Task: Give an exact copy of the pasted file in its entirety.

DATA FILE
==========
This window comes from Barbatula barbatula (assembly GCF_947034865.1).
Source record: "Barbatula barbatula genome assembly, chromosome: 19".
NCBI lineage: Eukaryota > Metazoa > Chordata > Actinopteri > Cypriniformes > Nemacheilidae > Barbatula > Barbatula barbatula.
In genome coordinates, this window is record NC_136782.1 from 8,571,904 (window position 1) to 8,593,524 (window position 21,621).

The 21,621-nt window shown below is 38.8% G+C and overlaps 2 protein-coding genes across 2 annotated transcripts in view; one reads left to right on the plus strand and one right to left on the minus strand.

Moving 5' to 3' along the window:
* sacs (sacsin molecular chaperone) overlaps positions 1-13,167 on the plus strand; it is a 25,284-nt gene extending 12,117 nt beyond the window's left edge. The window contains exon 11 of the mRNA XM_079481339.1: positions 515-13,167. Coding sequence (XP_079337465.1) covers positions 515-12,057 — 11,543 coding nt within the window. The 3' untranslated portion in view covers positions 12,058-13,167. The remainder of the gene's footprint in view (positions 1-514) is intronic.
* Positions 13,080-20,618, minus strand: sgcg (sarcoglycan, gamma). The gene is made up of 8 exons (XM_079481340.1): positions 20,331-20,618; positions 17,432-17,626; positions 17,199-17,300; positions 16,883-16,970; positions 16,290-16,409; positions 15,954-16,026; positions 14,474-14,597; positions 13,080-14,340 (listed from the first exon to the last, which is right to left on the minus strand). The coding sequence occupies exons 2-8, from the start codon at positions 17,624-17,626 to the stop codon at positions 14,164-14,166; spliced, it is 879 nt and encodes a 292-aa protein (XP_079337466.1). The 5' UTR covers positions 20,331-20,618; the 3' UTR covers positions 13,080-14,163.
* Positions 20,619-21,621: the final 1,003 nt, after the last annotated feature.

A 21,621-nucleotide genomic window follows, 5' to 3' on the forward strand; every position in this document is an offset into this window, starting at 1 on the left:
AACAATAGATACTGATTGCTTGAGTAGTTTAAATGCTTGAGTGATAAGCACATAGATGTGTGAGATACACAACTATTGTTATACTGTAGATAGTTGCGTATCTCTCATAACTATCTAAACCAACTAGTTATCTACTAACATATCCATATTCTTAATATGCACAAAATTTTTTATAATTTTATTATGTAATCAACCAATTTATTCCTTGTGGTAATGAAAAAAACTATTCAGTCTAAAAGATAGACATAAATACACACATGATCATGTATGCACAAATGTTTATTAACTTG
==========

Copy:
This window comes from Barbatula barbatula (assembly GCF_947034865.1).
Source record: "Barbatula barbatula genome assembly, chromosome: 19".
NCBI lineage: Eukaryota > Metazoa > Chordata > Actinopteri > Cypriniformes > Nemacheilidae > Barbatula > Barbatula barbatula.
In genome coordinates, this window is record NC_136782.1 from 8,571,904 (window position 1) to 8,593,524 (window position 21,621).

The 21,621-nt window shown below is 38.8% G+C and overlaps 2 protein-coding genes across 2 annotated transcripts in view; one reads left to right on the plus strand and one right to left on the minus strand.

Moving 5' to 3' along the window:
* sacs (sacsin molecular chaperone) overlaps positions 1-13,167 on the plus strand; it is a 25,284-nt gene extending 12,117 nt beyond the window's left edge. The window contains exon 11 of the mRNA XM_079481339.1: positions 515-13,167. Coding sequence (XP_079337465.1) covers positions 515-12,057 — 11,543 coding nt within the window. The 3' untranslated portion in view covers positions 12,058-13,167. The remainder of the gene's footprint in view (positions 1-514) is intronic.
* Positions 13,080-20,618, minus strand: sgcg (sarcoglycan, gamma). The gene is made up of 8 exons (XM_079481340.1): positions 20,331-20,618; positions 17,432-17,626; positions 17,199-17,300; positions 16,883-16,970; positions 16,290-16,409; positions 15,954-16,026; positions 14,474-14,597; positions 13,080-14,340 (listed from the first exon to the last, which is right to left on the minus strand). The coding sequence occupies exons 2-8, from the start codon at positions 17,624-17,626 to the stop codon at positions 14,164-14,166; spliced, it is 879 nt and encodes a 292-aa protein (XP_079337466.1). The 5' UTR covers positions 20,331-20,618; the 3' UTR covers positions 13,080-14,163.
* Positions 20,619-21,621: the final 1,003 nt, after the last annotated feature.

A 21,621-nucleotide genomic window follows, 5' to 3' on the forward strand; every position in this document is an offset into this window, starting at 1 on the left:
AACAATAGATACTGATTGCTTGAGTAGTTTAAATGCTTGAGTGATAAGCACATAGATGTGTGAGATACACAACTATTGTTATACTGTAGATAGTTGCGTATCTCTCATAACTATCTAAACCAACTAGTTATCTACTAACATATCCATATTCTTAATATGCACAAAATTTTTTATAATTTTATTATGTAATCAACCAATTTATTCCTTGTGGTAATGAAAAAAACTATTCAGTCTAAAAGATAGACATAAATACACACATGATCATGTATGCACAAATGTTTATTAACTTG